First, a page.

========================================================================
4) [JOB] post-doc position available at MSR-INRIA in France
Archive: <https://sympa-roc.inria.fr/wws/arc/caml-list/2011-03/msg0...>
------------------------------------------------------------------------
** Damien Doligez announced:

Research team: Tools for Proofs, MSR-INRIA Joint Centre
=======================================================

The Microsoft Research-INRIA Joint Centre is offering a 2-year
position for a post-doctoral researcher to work on a proof development
environment for TLA+ in the Tools for Proofs project-team (see
<http://www.msr-inria.inria.fr>).

Research Context
================

TLA+ is a language for formal specifications and proofs designed by
Leslie Lamport.  It is based on first-order logic, set theory,
temporal logic, and a module system.  While the specification part of
TLA+ has existed for several years, the proof language is more recent,
and we are developing tools for writing and checking proofs.

TLA+ proofs are interpreted by the Proof Manager (PM), which generates
proof obligations corresponding to individual steps of the TLA+
proof. The PM passes proof obligations to backend provers; currently
these include the tableau prover Zenon and a generic backend for SMT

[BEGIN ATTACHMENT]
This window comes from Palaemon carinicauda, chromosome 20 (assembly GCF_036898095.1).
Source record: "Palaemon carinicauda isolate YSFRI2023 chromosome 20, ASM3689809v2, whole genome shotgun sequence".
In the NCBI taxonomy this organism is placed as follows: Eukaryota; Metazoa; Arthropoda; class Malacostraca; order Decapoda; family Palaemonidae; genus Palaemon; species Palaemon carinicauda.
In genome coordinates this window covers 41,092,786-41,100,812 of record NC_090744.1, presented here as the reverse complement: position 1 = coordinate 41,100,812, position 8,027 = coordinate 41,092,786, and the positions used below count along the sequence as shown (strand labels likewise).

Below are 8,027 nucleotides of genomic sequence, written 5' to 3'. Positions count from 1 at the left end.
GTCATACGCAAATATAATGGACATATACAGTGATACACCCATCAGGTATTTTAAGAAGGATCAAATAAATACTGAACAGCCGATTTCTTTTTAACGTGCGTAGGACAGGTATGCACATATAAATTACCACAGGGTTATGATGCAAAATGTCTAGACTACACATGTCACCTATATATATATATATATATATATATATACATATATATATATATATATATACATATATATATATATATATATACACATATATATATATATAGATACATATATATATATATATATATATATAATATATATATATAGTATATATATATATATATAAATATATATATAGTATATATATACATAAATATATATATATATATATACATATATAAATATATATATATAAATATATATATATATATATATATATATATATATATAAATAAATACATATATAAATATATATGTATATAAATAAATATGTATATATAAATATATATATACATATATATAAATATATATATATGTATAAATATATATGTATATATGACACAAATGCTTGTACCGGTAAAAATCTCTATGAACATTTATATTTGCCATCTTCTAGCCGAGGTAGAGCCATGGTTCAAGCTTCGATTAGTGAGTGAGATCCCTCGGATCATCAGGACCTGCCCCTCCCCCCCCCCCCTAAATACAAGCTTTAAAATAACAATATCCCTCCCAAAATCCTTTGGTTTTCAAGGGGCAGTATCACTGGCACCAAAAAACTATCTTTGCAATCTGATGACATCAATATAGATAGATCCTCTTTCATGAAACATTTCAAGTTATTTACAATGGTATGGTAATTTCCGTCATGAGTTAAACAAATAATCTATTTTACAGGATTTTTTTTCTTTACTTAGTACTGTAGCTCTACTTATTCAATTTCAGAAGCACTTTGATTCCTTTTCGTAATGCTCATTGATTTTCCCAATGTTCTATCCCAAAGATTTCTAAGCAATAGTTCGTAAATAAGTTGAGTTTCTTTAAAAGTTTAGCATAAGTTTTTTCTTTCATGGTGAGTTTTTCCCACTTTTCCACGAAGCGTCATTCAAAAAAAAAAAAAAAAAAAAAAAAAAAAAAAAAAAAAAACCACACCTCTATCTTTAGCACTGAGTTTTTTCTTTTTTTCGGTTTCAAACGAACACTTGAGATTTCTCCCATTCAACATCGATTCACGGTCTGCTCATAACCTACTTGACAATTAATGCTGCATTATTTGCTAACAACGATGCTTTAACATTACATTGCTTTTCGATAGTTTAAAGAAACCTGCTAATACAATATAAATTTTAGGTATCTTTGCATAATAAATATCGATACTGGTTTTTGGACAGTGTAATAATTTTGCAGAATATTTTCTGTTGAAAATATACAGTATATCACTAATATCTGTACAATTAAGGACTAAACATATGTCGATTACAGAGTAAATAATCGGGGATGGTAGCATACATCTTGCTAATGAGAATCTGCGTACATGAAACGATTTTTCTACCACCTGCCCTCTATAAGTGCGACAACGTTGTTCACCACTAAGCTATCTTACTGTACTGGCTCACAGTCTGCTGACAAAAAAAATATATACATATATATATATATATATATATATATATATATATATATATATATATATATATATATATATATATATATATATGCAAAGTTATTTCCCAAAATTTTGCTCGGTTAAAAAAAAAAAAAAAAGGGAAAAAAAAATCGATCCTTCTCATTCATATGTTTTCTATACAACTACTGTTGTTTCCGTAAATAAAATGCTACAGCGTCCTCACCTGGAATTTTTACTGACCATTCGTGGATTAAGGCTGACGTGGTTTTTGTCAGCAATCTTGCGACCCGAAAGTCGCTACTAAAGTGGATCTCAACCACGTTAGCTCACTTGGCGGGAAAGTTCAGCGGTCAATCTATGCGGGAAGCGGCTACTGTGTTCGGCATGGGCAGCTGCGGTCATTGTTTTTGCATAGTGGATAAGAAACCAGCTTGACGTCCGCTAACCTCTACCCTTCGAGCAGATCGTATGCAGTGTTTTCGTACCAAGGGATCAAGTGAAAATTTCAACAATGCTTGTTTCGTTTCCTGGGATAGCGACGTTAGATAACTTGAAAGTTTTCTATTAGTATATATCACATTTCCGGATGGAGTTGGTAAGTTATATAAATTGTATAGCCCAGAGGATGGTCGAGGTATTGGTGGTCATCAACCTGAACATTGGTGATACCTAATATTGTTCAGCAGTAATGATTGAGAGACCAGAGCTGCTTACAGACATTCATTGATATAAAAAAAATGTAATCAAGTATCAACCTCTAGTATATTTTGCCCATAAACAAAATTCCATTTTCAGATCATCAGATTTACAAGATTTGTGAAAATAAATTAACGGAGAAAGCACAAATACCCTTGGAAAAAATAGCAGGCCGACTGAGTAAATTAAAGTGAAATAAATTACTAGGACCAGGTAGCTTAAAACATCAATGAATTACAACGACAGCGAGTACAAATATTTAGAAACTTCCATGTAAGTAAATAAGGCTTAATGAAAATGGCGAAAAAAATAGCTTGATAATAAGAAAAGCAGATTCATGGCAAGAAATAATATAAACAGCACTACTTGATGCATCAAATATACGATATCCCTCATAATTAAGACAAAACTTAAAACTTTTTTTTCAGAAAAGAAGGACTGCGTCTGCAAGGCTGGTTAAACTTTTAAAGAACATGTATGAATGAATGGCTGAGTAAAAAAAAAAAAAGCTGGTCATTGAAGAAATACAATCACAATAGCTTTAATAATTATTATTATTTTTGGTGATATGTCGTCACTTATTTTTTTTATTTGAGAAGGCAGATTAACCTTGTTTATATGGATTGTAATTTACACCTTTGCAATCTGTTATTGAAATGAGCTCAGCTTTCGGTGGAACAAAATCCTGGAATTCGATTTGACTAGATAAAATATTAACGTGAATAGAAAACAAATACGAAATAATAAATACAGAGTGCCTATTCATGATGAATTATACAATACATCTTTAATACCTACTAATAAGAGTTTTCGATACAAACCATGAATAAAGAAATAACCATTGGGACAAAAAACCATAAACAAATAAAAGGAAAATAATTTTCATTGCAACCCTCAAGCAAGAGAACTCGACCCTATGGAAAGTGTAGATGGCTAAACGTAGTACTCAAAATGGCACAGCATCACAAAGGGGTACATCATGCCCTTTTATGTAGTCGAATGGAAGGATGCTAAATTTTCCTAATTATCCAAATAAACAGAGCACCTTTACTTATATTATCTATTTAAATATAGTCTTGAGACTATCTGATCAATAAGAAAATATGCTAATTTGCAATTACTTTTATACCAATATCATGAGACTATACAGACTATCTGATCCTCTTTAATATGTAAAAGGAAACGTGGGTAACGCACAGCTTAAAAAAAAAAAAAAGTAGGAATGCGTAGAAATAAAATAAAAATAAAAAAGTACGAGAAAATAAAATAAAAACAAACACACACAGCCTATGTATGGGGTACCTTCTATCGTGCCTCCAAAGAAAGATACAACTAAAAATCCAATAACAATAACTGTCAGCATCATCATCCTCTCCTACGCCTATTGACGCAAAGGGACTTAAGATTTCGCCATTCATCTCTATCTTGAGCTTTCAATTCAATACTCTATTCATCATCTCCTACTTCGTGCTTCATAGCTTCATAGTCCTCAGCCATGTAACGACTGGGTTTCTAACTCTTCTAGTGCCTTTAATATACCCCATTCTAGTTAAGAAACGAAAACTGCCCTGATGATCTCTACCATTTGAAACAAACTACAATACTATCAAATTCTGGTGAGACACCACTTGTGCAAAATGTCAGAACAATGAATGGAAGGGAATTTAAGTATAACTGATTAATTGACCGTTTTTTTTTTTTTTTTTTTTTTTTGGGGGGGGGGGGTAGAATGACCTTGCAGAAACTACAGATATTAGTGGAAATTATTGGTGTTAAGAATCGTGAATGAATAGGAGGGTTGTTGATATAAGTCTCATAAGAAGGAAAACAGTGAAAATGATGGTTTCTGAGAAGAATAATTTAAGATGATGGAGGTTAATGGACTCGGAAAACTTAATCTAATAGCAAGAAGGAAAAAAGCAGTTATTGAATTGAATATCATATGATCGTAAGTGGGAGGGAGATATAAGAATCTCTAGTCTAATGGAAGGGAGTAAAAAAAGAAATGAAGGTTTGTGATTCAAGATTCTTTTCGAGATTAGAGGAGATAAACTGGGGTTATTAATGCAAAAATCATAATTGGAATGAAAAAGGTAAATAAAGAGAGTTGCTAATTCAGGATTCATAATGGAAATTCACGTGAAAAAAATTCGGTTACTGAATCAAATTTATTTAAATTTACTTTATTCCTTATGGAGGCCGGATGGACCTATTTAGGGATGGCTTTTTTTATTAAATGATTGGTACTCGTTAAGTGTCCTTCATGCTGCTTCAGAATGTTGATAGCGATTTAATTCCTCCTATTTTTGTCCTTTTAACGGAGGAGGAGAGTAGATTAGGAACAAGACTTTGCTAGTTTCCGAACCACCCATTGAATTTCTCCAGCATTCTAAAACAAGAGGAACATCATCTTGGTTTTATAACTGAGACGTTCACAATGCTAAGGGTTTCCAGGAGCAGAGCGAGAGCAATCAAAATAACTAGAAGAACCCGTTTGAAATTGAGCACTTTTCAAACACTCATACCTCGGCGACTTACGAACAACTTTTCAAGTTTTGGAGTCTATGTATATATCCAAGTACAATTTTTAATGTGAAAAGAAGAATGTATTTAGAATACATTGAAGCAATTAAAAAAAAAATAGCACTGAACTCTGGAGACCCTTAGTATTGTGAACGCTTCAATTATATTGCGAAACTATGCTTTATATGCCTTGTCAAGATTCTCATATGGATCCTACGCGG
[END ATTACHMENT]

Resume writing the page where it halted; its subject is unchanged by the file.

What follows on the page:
solvers. When possible, we expect backend provers to produce a
detailed proof that is then checked by an axiomatization of TLA+ in
the trusted proof assistant Isabelle. In this way, we obtain high
assurances of correctness as well as satisfactory automation.

The current version of the PM handles only the "action" part of TLA+:
first-order formulas with primed and unprimed variables; where a
variable v is considered as unrelated to its primed version v'.  This
allows us to translate non-temporal proof obligations to standard
first-order logic, without the overhead associated with an encoding of
temporal logic into first-order logic.  This part of TLA+ is already
useful for proving safety properties.

Description of the activity of the post-doc
===========================================

The post-doctoral researcher will extend the proof manager to handle
the temporal part of TLA+.  In cooperation with the other members of
the project, he or she will contribute to the extension of the TLA+
proof language to temporal operators, and will design and implement a
new translation to Isabelle of the full language. This extension poses
interesting conceptual and practical problems. In particular, the new
translation will have to smoothly extend the existing one in order to
make use of the plain first-order theorems produced by the old
translation, which will be kept for all action-level reasoning.

Skills and profile of the candidate